She’d smoked a pack a day, sometimes more, from the time she was a teenager, and we knew it would eventually catch up with her. But she was barely forty.

“Is she going to die?”

Anthony shrugged.

That Saturday, my father took us to see her. She’d only had one radiation treatment and was just starting chemo but she already looked older, more frail. The skin around her mouth was wrinkled. She kept closing her eyes. We told her we were okay. We couldn’t wait for her to get better and come home. We were going to bake her a cake.

She tried to smile.

Nobody was crying so I didn’t cry either.

At home, my father didn’t talk about her. My brother followed his lead. Everyone made their own meals, did their own laundry. My mother’s absence was like a hole in the middle of the living room that we stepped around to keep from falling in.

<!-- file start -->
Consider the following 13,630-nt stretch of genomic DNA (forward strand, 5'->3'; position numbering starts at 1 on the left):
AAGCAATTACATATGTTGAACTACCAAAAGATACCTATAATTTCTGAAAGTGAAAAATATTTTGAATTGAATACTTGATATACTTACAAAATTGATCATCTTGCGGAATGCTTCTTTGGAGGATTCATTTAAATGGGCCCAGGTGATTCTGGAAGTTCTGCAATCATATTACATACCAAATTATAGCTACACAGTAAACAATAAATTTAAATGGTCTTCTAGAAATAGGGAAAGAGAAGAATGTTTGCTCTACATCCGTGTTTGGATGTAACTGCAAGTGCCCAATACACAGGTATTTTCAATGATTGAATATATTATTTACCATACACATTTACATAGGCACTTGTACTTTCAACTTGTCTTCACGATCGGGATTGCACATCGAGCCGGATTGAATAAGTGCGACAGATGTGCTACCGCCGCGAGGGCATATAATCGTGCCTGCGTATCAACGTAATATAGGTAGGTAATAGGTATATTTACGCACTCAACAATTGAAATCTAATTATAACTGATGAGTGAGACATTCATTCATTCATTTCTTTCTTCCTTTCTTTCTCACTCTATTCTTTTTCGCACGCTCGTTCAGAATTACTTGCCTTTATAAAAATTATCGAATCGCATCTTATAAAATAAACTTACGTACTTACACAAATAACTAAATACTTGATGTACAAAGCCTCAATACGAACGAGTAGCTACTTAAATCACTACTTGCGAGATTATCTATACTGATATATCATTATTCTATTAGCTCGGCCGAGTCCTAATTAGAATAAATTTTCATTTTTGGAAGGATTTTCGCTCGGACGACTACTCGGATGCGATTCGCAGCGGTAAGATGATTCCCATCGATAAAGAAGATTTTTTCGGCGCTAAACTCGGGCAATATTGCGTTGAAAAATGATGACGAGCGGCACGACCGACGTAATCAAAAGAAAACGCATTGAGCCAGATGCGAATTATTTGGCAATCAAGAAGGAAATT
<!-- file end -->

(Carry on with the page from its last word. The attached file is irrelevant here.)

On our visits, we pretended not to notice her bare scalp, her sunken cheeks, and said the things we’d already said. “We miss you. We can’t wait for you to come home.”

A month after she’d been admitted, the doctors walked us into the hall. The cancer was all through her body now. She had maybe another day or two, possibly just hours. Even then my father stayed quiet. He nodded, scratched the back of his head. I knew better than to start bawling in front of him.

The next day, walking home after school, the tears came. I lifted my collar over my face, trying to hide, but that just made them come harder. I ran down a drainage ditch, followed it to a gravelly wash with old shopping carts. I cried until I heard some boys in the distance, laughing and breaking bottles with rocks.